Thursday, December 01, 2005

What about the Documentary Hypothesis?

The Graf-Wellhausen documentary hypothesis is a nasty 21-letter word (yes, I am kidding) for Orthodox Jews. In fact, once upon a time it was just as nasty for many non-Orthodox Jews. In a famously titled 1903 speech called "Higher-Criticism - Higher-Anti-Semitism" Solomon Schechter famously denounced higher Bible criticism for its goal of "denying all our claims for the past and leaving us without hope for the future." Today we might say that about the school of Bible minimalists who essentially deny the whole of the historicity of Tanakh. They say that Tanakh is a late Persian or Hellenistic invention that reflects virtually nothing of prior history in Canaan. That the concept of Jews or Israelites simply didn't exist prior to this time, that many of the 'returning exiles' were not in fact native to Canaan (or Palestine as they always call it), but were convinced by the Persians that they were. That earlier personalities in Tanakh are really meant to portray Hasmonean personalities like Yohannan Hyrcanus and so forth. But I digress, a post on minimalism will be forthcoming.

In any case, despite the undeniable fact that the most famous proponent of the documentary hypothesis, indeed it bears his name, Julius Wellhausen, was antisemitic and intensely disliked Judaism, despite this, a majority of scholars are convinced that the Bible really is composed of four sources combined into one. The thing is, one cannot just dismiss Wellhausen's DH for two reasons. One, the messenenger may be passul le-edut in a bet din, but that doesn't impact the obejctive reality of the message. It is true or false on its own merits. Secondly, because he didn't invent it. He essentially systemized observations made by Bible scholars for at least 200 years before him (or even nearly 2000 years, if one includes the recognition of many of the problems he recounted found in the rabbinic writings). He wasn't the first person to claim a J and an E document could be discerned. He put the whole thing together and tied it in a neat bow, along with some theories--now discredited--about the progression and development of Judaism.

But the DH has never been unseated. It's been challenged, its been modified, an entire new school of Bible scholarship willing to examine the Bible as a literary unit has arisen, but it simply hasn't been unseated. Bible scholars continue to insist that utilizing the scientific method which has had so many successes in other kinds of literature that four distinct documents can really, truly be detected in Tanakh. For them this isn't a controverial matter. Just as Rav Aharon Feldman allowed that the stars in the sky really are billions and millions of light years distant: "It is quite obvious that the world appears older than 6000 years. One needs only look up to the sky and see stars billions of light years away for evidence of this." Rav Feldman isn't a scientist, and indeed, he even maintains that the conclusion that our own eyes see is not the entire picture. But he willingly admits that there was no conspiracy of atheist scientists to determine the world to be ancient rather than young. Rather, they utilized the legitimate tools of their trade, tools which are successful in so many areas, and saw what their valid methods uncovered: "the world appears older than 6000 years." Similarly, textual, linguistic and other scientific methods of literary analysis determines that there are four strands or sources that were combined into one unit.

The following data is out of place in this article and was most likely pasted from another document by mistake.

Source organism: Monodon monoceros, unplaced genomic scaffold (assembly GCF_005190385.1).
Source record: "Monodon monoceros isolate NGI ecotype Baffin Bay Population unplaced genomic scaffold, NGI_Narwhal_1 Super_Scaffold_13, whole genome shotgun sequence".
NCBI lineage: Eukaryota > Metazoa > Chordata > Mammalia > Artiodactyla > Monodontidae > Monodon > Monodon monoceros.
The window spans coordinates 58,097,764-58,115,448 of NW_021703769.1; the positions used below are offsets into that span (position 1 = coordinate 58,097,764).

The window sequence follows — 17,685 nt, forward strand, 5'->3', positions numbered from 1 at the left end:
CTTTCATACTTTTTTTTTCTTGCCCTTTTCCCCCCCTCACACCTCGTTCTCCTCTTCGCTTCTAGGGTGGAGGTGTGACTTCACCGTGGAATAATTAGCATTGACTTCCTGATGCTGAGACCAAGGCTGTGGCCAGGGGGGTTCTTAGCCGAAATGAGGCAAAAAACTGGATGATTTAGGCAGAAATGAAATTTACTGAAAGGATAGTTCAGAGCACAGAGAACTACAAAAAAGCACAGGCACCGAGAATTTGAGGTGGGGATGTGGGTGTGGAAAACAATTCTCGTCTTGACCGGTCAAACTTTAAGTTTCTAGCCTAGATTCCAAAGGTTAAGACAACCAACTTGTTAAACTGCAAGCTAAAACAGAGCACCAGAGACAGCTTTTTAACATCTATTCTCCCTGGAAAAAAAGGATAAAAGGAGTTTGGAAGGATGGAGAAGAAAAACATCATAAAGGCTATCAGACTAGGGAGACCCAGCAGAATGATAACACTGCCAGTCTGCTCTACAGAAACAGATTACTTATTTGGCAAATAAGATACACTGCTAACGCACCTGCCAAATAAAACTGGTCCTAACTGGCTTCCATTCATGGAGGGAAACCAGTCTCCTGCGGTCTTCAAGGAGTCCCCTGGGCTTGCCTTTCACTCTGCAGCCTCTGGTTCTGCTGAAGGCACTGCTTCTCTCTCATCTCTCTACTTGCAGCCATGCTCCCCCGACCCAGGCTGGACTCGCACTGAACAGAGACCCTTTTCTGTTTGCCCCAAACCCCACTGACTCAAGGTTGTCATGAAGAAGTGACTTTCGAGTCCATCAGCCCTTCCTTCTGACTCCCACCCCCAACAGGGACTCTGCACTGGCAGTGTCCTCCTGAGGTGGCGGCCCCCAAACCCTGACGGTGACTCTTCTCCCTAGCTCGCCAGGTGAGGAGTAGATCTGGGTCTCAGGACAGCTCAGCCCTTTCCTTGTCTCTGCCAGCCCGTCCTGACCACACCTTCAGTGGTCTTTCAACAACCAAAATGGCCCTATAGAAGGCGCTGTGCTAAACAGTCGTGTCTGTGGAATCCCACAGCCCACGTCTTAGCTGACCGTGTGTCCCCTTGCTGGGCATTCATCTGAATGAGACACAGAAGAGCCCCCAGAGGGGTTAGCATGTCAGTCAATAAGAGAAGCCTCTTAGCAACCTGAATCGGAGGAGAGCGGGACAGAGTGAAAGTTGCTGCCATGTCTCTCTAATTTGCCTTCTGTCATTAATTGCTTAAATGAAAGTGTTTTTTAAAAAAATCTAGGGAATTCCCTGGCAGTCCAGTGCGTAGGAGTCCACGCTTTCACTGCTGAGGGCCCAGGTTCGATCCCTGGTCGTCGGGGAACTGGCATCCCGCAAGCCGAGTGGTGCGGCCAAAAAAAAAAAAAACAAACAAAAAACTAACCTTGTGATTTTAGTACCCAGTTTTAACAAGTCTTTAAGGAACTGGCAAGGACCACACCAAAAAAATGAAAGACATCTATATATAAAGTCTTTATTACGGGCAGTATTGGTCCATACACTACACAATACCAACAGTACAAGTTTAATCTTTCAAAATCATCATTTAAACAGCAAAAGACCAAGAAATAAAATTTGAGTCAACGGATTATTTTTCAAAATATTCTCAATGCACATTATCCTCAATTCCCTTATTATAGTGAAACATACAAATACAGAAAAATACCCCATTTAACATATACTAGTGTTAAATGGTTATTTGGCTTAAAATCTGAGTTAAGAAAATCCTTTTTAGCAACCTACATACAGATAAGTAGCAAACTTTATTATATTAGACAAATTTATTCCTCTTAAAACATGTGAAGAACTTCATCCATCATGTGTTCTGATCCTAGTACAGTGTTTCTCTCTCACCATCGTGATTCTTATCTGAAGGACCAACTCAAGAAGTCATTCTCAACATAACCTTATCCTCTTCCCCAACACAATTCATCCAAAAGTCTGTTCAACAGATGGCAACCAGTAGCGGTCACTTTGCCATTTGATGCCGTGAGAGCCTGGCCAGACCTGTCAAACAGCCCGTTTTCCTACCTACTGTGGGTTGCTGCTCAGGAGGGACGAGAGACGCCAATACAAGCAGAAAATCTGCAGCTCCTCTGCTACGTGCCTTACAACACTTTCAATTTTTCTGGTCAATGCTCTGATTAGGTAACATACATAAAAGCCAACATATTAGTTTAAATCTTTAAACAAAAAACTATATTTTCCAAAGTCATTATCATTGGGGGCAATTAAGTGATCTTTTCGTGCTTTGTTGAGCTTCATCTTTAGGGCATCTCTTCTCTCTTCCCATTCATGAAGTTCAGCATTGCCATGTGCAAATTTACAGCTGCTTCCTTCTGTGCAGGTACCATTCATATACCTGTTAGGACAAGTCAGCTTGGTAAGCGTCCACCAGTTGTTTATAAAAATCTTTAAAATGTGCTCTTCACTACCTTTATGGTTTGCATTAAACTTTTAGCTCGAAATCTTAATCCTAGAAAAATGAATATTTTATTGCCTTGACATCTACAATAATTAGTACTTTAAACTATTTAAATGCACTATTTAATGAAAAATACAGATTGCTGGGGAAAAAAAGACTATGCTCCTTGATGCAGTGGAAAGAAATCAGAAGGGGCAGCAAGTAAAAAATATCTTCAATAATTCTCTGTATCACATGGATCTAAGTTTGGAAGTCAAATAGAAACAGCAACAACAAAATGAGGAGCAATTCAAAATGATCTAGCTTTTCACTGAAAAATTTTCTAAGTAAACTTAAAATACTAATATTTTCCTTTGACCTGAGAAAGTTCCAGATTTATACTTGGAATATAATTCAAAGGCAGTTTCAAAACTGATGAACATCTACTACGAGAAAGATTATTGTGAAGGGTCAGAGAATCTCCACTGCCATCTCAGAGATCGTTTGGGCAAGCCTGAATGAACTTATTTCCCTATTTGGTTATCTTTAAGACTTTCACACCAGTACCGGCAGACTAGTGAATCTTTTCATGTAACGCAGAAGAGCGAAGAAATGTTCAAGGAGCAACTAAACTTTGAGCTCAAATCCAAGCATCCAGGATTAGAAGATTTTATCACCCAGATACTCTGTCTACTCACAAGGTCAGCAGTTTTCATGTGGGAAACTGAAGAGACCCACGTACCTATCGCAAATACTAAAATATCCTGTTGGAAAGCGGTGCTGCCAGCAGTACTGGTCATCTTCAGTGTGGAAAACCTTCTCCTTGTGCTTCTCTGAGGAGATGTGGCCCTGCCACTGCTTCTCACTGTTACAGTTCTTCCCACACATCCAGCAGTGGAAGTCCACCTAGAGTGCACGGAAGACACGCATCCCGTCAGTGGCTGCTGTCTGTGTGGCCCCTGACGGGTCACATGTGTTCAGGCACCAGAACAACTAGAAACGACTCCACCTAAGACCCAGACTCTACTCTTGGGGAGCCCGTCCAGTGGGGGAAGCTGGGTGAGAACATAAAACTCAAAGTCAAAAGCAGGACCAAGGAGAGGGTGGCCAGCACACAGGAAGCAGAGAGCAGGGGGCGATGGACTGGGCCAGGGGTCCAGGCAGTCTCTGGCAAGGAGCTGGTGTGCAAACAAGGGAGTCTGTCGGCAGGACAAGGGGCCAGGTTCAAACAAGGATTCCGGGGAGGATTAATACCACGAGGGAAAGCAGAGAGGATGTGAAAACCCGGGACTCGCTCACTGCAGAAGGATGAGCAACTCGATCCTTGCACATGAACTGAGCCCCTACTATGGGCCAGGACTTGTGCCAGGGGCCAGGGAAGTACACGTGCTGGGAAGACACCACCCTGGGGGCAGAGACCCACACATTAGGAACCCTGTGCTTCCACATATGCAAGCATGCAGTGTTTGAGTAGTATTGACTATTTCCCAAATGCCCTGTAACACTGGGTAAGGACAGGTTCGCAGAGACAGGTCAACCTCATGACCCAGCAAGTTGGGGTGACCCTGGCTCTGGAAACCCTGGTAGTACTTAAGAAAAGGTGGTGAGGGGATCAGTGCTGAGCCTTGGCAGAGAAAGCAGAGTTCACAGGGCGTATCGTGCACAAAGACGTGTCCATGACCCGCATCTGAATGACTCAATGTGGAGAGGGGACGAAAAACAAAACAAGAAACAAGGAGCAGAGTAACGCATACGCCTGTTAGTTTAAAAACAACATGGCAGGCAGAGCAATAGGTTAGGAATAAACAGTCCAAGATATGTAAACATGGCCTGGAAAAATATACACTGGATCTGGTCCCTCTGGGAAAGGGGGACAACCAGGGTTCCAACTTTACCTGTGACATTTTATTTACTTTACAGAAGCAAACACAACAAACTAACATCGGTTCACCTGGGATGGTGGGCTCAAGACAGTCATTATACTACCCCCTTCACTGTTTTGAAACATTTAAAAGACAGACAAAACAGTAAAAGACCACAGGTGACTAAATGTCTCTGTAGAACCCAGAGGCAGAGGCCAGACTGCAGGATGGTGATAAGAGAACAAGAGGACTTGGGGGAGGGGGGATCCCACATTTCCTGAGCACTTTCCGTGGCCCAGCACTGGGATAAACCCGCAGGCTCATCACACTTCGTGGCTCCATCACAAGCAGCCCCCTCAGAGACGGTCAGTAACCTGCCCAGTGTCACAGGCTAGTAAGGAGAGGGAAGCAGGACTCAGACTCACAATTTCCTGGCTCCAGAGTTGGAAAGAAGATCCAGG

This is beyond dispute to the point that one Orthodox expert in Tanakh, indeed perhaps the world's greatest expert, Orthodox or otherwise, on the Masoretic text of Tanakh, R. Mordechai Breuer concludes just that. Going too far, in my opinion, R. Breuer once wrote that: "The power of these inferences [e.g., the scientific analyses], based on solid argument and internally consistent premises, will not be denied by intellectually honest persons. One cannot deny the evidence before one's eyes." The reason, by the way, that I think he goes too far is because, le-ma'aseh, intellectually honest persons have denied it. Can R. Breuer really be saying that every single Orthodox scholar--including his great-grandfather R. Samson Raphael Hirsch--simply lacks intellectual honesty? And if one needs such things, what about Solomon Schechter? He was not an intellectually dishonest scholar. So R. Breuer goes too far (and, by the way, he does not reject the Mosaic authorship, he just concludes that there are reasons, too complicated to get into al reggel ahat, why Hashem communicated a Torah that looks as it does to Moshe). But his point is not invalidated either. To word it differently, one cannot deny that intellectually honest persons believe the DH. They, too, are not reading Tanakh dishonestly any more than the scientists deliberately falsified evidence of an old universe. Besides, just because the general theme of the DH is what intellectually honest scientific analysis perceives does not mean that ipso facto every element offered by scholars can't be mistaken. This applies particularly to the issue of ordering and dating the four sources, rather than the general principle of four sources itself.

This brings up the issue of how Ha-qaddosh Barukh Hu can expect one to believe what is contra to the evidence. It is essentially the same question regarding the age of the universe or even evolution of the species, which many Orthodox Jews now regard as settled: they're ancient and Darwin was right. Another question is if HQBH even actually requires us to reject the DH. How do we know this?

So....what to do?

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